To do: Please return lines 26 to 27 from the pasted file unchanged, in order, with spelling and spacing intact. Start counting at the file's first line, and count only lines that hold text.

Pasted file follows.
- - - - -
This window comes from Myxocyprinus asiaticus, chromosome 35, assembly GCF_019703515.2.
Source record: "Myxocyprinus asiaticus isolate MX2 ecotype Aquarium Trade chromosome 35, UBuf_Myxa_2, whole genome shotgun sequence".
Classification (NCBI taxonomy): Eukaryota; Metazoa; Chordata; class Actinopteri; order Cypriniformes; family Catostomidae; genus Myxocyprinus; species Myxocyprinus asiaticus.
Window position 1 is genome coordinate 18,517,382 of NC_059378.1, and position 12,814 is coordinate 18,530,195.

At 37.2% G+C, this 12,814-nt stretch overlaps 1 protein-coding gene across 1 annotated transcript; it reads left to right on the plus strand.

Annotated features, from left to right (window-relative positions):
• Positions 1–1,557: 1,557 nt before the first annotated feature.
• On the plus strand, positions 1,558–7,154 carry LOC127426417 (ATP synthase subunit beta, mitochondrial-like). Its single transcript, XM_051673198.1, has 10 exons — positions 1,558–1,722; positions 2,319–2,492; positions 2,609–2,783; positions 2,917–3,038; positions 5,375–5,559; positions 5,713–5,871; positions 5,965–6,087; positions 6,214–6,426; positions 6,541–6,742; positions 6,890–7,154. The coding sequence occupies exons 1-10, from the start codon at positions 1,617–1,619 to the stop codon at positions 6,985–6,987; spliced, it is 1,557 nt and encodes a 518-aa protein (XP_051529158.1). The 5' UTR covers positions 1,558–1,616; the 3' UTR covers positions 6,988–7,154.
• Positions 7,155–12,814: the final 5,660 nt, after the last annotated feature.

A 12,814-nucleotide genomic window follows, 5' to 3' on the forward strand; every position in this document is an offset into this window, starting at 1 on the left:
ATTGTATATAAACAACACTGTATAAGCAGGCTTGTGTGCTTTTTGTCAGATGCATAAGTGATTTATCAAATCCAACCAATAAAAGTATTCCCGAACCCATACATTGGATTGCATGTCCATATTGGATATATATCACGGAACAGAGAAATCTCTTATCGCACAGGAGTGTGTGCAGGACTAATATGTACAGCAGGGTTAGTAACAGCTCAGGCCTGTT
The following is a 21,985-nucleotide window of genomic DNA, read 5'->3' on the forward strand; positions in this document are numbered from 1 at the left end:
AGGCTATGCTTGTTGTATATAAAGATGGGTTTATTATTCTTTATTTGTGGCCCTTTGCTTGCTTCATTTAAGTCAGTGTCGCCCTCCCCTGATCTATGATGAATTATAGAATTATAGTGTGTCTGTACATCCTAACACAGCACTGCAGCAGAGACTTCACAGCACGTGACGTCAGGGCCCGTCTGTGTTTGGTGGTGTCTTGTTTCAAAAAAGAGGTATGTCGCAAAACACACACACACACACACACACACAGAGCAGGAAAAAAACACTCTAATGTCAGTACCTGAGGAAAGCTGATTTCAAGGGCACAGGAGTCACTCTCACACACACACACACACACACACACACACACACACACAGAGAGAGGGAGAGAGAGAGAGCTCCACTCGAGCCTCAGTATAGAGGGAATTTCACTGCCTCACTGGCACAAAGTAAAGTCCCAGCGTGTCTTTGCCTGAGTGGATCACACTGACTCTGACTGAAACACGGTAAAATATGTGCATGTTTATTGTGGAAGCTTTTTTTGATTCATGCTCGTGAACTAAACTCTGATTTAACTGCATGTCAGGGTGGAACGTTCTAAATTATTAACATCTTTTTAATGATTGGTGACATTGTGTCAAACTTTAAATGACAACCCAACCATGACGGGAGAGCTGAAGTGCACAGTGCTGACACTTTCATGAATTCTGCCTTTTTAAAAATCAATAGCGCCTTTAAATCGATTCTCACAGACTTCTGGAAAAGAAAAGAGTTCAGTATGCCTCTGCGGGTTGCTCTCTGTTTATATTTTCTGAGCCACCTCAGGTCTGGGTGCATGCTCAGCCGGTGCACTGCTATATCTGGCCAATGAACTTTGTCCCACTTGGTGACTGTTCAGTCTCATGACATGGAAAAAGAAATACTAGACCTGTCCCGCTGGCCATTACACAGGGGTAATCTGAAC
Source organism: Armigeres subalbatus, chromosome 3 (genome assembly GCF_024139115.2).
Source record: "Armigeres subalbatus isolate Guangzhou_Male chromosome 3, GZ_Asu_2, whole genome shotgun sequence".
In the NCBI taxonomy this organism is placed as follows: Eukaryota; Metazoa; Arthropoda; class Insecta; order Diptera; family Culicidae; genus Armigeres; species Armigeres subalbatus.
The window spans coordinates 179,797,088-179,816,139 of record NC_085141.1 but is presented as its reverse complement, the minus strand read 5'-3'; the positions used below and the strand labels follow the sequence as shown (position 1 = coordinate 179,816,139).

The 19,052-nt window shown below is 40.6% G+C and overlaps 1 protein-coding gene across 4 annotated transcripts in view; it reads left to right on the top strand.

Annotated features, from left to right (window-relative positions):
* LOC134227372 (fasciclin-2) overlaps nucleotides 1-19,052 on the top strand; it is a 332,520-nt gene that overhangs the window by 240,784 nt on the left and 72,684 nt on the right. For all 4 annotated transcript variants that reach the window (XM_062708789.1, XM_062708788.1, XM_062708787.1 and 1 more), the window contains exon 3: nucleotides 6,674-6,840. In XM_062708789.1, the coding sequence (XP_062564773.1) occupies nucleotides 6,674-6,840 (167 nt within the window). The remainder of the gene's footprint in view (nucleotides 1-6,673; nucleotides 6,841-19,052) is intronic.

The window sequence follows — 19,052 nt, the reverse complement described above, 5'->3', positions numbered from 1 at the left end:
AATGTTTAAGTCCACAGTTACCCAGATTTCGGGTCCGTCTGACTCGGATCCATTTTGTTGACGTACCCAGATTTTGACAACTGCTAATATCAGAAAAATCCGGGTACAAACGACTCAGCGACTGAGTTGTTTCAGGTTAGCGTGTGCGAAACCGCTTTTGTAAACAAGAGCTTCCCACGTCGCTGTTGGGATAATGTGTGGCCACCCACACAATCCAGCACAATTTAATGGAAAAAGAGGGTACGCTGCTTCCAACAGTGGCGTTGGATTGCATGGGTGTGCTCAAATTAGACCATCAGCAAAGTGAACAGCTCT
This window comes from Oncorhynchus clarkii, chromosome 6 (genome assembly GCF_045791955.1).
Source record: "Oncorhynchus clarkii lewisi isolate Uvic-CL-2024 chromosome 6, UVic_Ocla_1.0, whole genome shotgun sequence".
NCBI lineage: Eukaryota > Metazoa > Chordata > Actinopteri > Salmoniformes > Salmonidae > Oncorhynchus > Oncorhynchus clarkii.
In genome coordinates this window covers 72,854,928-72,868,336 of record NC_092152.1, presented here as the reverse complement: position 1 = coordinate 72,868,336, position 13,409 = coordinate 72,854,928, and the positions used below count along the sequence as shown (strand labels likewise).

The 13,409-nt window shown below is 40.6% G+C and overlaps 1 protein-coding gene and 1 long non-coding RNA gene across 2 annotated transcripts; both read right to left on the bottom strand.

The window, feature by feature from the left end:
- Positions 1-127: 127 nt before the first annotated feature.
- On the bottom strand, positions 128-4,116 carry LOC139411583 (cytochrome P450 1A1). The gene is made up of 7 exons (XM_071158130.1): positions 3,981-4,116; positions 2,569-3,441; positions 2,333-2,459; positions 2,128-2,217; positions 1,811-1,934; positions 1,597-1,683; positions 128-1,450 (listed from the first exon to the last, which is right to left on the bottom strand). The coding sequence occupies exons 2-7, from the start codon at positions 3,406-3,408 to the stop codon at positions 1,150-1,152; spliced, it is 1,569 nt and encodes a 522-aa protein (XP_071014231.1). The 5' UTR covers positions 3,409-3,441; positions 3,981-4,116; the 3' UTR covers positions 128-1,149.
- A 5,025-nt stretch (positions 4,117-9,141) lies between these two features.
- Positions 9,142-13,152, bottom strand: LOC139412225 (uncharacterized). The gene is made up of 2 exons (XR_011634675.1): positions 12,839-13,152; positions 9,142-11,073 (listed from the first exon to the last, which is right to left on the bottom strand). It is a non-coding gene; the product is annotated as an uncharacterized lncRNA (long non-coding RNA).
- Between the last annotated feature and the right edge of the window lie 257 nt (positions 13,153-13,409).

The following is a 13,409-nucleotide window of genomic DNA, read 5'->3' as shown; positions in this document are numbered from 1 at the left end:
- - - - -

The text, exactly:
In genome coordinates this window covers 72,854,928-72,868,336 of record NC_092152.1, presented here as the reverse complement: position 1 = coordinate 72,868,336, position 13,409 = coordinate 72,854,928, and the positions used below count along the sequence as shown (strand labels likewise).

The 13,409-nt window shown below is 40.6% G+C and overlaps 1 protein-coding gene and 1 long non-coding RNA gene across 2 annotated transcripts; both read right to left on the bottom strand.